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American Jewess


AMERICAN JEWESS , monthly magazine published between April 1895 and August 1899. It was the first English-language periodical intended for American Jewish women. Indicative of newly emerging public identities for Jewish women, the American Jewess offered health, household, and fashion tips; discussion of women's demands for synagogue membership; early expressions of American Zionism; short fiction; and reflections on the propriety of women riding bicycles. Rosa Sonneschein, the creator and editor of the American Jewess, was a Hungarian immigrant who divorced her rabbi husband in St. Louis. Her successful participation in the Press Congress and Jewish Women's Congress that were both part of 1893's World's Columbian Exposition in Chicago inspired her to create the American Jewess.

Like the *National Council of Jewish Women, which also emerged from the Jewish Women's Congress, the American Jewess was intended to represent the aspirations of America's prosperous and acculturated Jewish women who believed that the national and religious aspects of their identity were not in conflict. Thoroughly American and thoroughly Jewish, the "American Jewess" felt fully at home in her overlapping worlds of American and Jewish culture. Working initially from Chicago and later from New York, Sonneschein echoed ncjw's calls for female synagogue membership and leadership. Through her magazine, she was able to offer the first sustained critique, by a Jewish woman, of gender inequities in Jewish worship and organizational life. In addition, by publishing a veritable portrait gallery of locally prominent Jewish women (often those serving their communities as ncjw officers), Sonneschein altered expectations of what American Jewish leaders should look like. Male and female authors within the magazine offered differing views on Jewish women's public roles within the Jewish and general communities, but all were engaged in making sense of new collective and individual identities for women.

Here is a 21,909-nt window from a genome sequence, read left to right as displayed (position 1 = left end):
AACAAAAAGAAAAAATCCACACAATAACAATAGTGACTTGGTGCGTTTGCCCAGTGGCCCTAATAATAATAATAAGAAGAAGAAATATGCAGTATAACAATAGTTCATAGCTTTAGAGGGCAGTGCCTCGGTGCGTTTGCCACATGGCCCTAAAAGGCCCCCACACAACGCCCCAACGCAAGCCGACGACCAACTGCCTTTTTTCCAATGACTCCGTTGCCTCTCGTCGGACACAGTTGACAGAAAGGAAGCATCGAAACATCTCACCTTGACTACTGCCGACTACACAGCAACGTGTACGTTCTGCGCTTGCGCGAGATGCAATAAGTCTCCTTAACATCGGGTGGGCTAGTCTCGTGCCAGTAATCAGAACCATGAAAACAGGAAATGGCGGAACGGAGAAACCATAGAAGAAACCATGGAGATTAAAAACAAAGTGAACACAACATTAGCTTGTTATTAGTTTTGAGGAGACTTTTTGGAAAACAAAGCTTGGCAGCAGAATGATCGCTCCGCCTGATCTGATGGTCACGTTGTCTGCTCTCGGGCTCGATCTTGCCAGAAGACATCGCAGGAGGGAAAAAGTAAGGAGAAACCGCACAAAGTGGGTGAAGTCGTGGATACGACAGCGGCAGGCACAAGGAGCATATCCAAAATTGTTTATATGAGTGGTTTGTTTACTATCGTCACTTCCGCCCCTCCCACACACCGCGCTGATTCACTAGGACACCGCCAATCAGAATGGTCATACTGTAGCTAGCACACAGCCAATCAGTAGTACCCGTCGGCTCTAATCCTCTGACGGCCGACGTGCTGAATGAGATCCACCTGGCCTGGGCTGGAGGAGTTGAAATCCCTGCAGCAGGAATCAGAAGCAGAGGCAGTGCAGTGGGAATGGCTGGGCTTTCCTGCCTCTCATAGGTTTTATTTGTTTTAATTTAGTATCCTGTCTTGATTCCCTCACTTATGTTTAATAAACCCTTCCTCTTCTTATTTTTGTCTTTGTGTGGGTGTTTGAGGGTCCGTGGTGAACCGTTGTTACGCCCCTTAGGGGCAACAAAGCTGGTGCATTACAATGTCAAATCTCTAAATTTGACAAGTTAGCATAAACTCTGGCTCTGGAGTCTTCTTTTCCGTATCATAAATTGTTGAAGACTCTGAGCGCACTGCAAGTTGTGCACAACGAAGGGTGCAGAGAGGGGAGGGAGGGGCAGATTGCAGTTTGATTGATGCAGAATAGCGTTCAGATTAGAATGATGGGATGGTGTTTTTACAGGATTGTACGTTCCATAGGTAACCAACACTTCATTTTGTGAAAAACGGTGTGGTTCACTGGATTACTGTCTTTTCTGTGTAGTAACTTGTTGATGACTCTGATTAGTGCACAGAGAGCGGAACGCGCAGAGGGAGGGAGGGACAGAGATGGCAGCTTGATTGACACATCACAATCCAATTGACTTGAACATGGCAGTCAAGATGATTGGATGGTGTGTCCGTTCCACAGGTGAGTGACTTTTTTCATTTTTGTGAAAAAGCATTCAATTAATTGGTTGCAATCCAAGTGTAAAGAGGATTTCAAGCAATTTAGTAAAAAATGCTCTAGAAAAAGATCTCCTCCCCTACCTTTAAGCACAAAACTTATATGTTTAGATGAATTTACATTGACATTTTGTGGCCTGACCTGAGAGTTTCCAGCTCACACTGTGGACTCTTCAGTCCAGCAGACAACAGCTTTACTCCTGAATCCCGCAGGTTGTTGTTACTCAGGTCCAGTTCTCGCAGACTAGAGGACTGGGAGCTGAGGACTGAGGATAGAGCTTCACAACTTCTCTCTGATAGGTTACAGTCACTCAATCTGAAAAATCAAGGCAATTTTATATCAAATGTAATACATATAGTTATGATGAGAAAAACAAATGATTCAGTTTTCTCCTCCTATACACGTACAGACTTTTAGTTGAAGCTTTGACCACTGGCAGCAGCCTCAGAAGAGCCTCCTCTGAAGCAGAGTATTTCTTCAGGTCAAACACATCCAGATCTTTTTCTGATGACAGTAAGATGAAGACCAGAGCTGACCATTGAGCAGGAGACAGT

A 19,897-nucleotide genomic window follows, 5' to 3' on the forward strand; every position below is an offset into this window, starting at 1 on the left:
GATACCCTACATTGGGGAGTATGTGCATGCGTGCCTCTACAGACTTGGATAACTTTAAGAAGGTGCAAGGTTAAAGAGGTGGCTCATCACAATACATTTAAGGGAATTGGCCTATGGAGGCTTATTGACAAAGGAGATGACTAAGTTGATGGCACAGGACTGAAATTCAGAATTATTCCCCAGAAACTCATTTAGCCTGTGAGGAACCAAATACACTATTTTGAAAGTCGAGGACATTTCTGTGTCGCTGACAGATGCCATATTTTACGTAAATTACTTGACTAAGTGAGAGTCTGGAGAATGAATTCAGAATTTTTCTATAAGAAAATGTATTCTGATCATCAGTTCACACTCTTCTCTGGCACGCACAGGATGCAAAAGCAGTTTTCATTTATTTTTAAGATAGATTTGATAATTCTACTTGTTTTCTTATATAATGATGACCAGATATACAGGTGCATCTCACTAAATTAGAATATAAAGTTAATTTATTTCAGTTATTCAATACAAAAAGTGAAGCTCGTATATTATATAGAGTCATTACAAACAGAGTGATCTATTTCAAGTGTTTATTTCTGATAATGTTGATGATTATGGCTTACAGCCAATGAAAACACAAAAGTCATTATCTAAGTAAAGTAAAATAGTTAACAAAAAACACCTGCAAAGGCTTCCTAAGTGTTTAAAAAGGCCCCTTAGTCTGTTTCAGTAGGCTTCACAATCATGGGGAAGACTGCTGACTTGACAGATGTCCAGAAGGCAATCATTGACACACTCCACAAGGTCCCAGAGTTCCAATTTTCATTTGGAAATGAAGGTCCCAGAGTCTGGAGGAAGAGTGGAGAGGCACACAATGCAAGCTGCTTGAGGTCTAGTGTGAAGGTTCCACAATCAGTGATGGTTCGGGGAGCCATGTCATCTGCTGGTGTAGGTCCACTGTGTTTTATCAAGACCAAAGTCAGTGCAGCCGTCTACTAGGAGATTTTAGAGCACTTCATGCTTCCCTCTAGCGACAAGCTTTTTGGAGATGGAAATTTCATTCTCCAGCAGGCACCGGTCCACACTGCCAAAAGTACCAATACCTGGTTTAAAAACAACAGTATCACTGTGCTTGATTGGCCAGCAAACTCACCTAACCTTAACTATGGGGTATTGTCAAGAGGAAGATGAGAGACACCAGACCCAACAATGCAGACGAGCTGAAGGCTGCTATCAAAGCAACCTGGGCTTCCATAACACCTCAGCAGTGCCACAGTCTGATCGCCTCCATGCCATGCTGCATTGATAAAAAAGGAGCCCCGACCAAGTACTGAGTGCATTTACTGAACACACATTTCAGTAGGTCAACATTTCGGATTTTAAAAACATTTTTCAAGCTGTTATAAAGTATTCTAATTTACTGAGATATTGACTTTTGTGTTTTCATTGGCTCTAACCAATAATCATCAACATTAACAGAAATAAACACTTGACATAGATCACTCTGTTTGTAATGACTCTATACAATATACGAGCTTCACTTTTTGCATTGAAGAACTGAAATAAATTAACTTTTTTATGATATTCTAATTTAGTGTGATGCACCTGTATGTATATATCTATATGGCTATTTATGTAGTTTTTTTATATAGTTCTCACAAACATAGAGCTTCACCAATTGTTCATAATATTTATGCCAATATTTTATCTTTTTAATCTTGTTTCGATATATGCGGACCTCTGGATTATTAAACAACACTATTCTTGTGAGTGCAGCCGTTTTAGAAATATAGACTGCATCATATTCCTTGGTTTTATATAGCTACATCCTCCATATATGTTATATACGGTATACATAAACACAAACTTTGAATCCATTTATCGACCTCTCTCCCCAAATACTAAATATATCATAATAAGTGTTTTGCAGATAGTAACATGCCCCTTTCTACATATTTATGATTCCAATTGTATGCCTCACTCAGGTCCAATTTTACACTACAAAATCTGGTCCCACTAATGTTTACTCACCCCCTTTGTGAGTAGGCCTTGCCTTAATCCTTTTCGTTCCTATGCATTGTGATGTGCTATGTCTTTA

At its height, the magazine claimed a circulation of 31,000. Deflected by both business and health setbacks, however, Sonneschein yielded control to an unidentified group of publishers in the summer of 1898. Despite Sonneschein's continued contributions as a correspondent, the publication suffered from the loss of her editorial vision and energy. When the new publishers were unable to revive the magazine's financial fortunes, the American Jewess shifted from a monthly to a quarterly publication in 1899; it concluded its run with a "valedictory" issue in August 1899.


J. Rothstein, "The American Jewess," in: P.E. Hyman and D. Dash Moore, Jewish Women in America (1997), 39–42.

[Karla Goldman (2nd ed.)]

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